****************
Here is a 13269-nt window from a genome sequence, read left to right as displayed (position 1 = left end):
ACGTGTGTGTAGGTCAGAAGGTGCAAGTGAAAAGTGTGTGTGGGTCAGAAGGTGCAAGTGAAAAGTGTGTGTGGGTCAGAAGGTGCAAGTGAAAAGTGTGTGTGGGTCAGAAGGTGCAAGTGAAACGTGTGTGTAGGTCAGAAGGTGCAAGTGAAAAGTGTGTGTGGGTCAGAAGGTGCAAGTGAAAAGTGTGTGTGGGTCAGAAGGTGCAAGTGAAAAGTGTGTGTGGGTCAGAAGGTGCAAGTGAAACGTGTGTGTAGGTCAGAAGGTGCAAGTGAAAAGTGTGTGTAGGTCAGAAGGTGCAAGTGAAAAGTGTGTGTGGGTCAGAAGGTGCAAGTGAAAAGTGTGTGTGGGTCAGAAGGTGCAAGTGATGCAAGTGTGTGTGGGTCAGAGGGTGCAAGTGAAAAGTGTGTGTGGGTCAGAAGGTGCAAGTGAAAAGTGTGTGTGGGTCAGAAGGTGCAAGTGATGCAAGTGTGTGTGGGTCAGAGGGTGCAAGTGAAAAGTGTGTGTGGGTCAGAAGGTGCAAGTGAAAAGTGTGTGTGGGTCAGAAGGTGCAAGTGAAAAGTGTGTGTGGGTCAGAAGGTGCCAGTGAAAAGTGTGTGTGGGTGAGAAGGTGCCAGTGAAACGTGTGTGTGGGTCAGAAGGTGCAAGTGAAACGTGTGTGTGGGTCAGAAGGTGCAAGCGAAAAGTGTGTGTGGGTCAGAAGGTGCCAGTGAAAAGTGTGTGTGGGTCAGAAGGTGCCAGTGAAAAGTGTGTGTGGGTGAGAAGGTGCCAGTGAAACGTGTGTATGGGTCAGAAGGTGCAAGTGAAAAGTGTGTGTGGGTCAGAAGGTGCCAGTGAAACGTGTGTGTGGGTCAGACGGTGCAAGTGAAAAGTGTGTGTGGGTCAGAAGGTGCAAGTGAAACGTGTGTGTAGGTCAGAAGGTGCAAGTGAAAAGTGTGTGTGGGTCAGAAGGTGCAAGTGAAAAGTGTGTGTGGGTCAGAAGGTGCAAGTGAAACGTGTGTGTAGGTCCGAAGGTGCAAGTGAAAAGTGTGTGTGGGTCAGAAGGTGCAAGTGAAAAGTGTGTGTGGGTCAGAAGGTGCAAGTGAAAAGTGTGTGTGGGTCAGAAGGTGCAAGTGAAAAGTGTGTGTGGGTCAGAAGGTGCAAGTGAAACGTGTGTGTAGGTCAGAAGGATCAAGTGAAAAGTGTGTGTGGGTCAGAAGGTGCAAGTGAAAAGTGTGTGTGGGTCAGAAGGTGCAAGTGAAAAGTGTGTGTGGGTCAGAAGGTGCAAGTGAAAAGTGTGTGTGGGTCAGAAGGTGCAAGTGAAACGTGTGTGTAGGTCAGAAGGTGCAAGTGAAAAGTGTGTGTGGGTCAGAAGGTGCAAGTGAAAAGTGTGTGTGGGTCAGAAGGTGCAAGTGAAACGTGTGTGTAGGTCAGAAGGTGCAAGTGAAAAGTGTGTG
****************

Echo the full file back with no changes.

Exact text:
Here is a 13269-nt window from a genome sequence, read left to right as displayed (position 1 = left end):
ACGTGTGTGTAGGTCAGAAGGTGCAAGTGAAAAGTGTGTGTGGGTCAGAAGGTGCAAGTGAAAAGTGTGTGTGGGTCAGAAGGTGCAAGTGAAAAGTGTGTGTGGGTCAGAAGGTGCAAGTGAAACGTGTGTGTAGGTCAGAAGGTGCAAGTGAAAAGTGTGTGTGGGTCAGAAGGTGCAAGTGAAAAGTGTGTGTGGGTCAGAAGGTGCAAGTGAAAAGTGTGTGTGGGTCAGAAGGTGCAAGTGAAACGTGTGTGTAGGTCAGAAGGTGCAAGTGAAAAGTGTGTGTAGGTCAGAAGGTGCAAGTGAAAAGTGTGTGTGGGTCAGAAGGTGCAAGTGAAAAGTGTGTGTGGGTCAGAAGGTGCAAGTGATGCAAGTGTGTGTGGGTCAGAGGGTGCAAGTGAAAAGTGTGTGTGGGTCAGAAGGTGCAAGTGAAAAGTGTGTGTGGGTCAGAAGGTGCAAGTGATGCAAGTGTGTGTGGGTCAGAGGGTGCAAGTGAAAAGTGTGTGTGGGTCAGAAGGTGCAAGTGAAAAGTGTGTGTGGGTCAGAAGGTGCAAGTGAAAAGTGTGTGTGGGTCAGAAGGTGCCAGTGAAAAGTGTGTGTGGGTGAGAAGGTGCCAGTGAAACGTGTGTGTGGGTCAGAAGGTGCAAGTGAAACGTGTGTGTGGGTCAGAAGGTGCAAGCGAAAAGTGTGTGTGGGTCAGAAGGTGCCAGTGAAAAGTGTGTGTGGGTCAGAAGGTGCCAGTGAAAAGTGTGTGTGGGTGAGAAGGTGCCAGTGAAACGTGTGTATGGGTCAGAAGGTGCAAGTGAAAAGTGTGTGTGGGTCAGAAGGTGCCAGTGAAACGTGTGTGTGGGTCAGACGGTGCAAGTGAAAAGTGTGTGTGGGTCAGAAGGTGCAAGTGAAACGTGTGTGTAGGTCAGAAGGTGCAAGTGAAAAGTGTGTGTGGGTCAGAAGGTGCAAGTGAAAAGTGTGTGTGGGTCAGAAGGTGCAAGTGAAACGTGTGTGTAGGTCCGAAGGTGCAAGTGAAAAGTGTGTGTGGGTCAGAAGGTGCAAGTGAAAAGTGTGTGTGGGTCAGAAGGTGCAAGTGAAAAGTGTGTGTGGGTCAGAAGGTGCAAGTGAAAAGTGTGTGTGGGTCAGAAGGTGCAAGTGAAACGTGTGTGTAGGTCAGAAGGATCAAGTGAAAAGTGTGTGTGGGTCAGAAGGTGCAAGTGAAAAGTGTGTGTGGGTCAGAAGGTGCAAGTGAAAAGTGTGTGTGGGTCAGAAGGTGCAAGTGAAAAGTGTGTGTGGGTCAGAAGGTGCAAGTGAAACGTGTGTGTAGGTCAGAAGGTGCAAGTGAAAAGTGTGTGTGGGTCAGAAGGTGCAAGTGAAAAGTGTGTGTGGGTCAGAAGGTGCAAGTGAAACGTGTGTGTAGGTCAGAAGGTGCAAGTGAAAAGTGTGTG